The planet, nearly 10 times Earth’s mass, orbits a small, red-orange star about 200 light-years away. This planet is extremely hot, with an estimated temperature of 1,050 Celsius.
While observing the star system HD 23472 , researchers found three super-Earths and two super-Mercuries. This type last of exoplanet is still very rare—counting these two, there are only eight known super-Mercuries.
The astronomers underlined that the star, these planets are orbiting is the second-coolest star found to host planets after TRAPPIST-1. They added that their finding is the second-most favorable habitable-zone terrestrial planet known so far.
It's called TOI-1452b, and measurements of its size and mass suggest a density profile consistent with a global liquid ocean. An exoplanet is just 100 light-years from Earth
Astronomers and geologists have recently concluded that most rocky planets orbiting nearby stars are more diverse and exotic than previously thought, with types of rocks not found anywhere in our Solar System.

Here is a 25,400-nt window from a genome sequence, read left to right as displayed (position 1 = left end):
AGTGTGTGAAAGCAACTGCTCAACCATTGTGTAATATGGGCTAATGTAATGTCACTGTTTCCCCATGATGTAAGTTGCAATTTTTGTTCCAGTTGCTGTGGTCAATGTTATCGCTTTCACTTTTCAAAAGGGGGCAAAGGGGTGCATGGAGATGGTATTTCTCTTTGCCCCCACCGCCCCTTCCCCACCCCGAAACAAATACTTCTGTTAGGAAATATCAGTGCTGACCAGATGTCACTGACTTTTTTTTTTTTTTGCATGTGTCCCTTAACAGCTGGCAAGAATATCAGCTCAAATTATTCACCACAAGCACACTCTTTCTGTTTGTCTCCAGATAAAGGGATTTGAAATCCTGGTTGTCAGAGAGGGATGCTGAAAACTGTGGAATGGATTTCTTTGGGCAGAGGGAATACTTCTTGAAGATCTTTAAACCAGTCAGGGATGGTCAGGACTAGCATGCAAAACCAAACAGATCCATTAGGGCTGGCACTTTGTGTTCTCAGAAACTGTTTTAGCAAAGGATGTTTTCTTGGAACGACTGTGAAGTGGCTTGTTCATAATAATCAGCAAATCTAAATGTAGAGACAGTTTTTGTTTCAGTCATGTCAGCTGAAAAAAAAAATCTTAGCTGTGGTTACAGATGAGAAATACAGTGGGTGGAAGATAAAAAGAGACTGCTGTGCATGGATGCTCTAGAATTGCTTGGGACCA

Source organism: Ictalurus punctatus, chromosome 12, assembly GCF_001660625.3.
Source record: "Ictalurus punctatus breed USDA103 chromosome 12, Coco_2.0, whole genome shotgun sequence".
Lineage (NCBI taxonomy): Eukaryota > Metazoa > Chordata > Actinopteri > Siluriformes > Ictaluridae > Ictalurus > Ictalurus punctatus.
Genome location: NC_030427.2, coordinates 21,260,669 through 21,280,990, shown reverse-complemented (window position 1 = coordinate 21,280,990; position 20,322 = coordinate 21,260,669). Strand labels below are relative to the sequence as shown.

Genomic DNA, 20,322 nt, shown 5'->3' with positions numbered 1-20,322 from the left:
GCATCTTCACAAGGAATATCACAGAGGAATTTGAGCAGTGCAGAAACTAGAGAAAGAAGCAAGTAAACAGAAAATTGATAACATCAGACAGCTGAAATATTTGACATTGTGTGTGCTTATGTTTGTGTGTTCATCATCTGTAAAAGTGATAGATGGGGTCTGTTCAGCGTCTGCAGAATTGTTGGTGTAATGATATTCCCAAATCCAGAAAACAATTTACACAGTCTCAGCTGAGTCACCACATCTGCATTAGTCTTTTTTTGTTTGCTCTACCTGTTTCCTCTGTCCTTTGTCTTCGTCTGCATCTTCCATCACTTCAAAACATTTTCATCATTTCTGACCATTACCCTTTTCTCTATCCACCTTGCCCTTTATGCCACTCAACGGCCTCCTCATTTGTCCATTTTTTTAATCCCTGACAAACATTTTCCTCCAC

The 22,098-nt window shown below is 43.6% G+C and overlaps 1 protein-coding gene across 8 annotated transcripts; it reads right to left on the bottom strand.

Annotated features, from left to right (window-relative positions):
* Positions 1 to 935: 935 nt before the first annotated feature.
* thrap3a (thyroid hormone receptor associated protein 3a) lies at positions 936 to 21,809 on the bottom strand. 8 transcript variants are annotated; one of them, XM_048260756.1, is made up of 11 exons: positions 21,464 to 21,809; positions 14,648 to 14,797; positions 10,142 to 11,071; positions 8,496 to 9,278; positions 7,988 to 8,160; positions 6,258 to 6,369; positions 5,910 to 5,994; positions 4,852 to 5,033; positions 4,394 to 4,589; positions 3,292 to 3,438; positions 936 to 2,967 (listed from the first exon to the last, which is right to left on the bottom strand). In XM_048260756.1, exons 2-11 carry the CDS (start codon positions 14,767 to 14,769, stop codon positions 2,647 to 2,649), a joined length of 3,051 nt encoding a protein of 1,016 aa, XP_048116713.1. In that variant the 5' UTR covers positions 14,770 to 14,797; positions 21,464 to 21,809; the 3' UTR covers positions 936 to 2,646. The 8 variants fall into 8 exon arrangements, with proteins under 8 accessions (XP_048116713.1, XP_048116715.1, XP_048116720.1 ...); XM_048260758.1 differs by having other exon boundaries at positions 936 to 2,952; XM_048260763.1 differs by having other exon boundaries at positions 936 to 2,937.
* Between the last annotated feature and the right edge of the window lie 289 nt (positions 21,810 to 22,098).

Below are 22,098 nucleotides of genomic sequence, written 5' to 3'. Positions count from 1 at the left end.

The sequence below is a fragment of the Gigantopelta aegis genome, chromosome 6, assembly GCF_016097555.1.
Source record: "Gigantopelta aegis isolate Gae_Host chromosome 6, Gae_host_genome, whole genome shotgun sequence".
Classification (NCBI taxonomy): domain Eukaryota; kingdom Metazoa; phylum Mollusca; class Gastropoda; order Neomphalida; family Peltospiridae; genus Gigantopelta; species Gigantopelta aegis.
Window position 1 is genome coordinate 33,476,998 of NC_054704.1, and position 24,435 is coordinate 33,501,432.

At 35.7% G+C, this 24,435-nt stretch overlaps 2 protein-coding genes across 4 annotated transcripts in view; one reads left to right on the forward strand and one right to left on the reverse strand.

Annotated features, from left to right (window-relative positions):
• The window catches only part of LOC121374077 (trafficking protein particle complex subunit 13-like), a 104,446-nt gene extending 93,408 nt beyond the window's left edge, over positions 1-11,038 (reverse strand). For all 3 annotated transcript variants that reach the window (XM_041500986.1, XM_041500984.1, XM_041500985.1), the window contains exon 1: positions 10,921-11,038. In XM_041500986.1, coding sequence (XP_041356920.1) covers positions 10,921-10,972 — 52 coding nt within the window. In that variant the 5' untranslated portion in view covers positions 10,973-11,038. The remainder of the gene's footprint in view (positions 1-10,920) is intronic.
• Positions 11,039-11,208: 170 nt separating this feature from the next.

A new study of the seven Earth-sized exoplanets around TRAPPIST-1 indicate that all 7 planets are extremely similar to each other in makeup, but potentially quite different from Earth.
Recently, an international team of scientists, combined data from Kepler Space Telescope and Gaia Observatory revealed is that half of the Sun-like stars in our Universe could have rocky, potentially-habitable planets.
An Earth-like world is one that’s rocky and that orbits a Sun-like, or G-Type, star. The Milky Way has 400 billion stars, with 7 % of them being G-type, meaning that less than six billion stars may have Earth-like planets in our Galaxy.
Astronomers have found an exoplanet more than twice the size of Earth to be potentially habitable, opening the search for life to planets significantly larger than Earth but smaller than Neptune.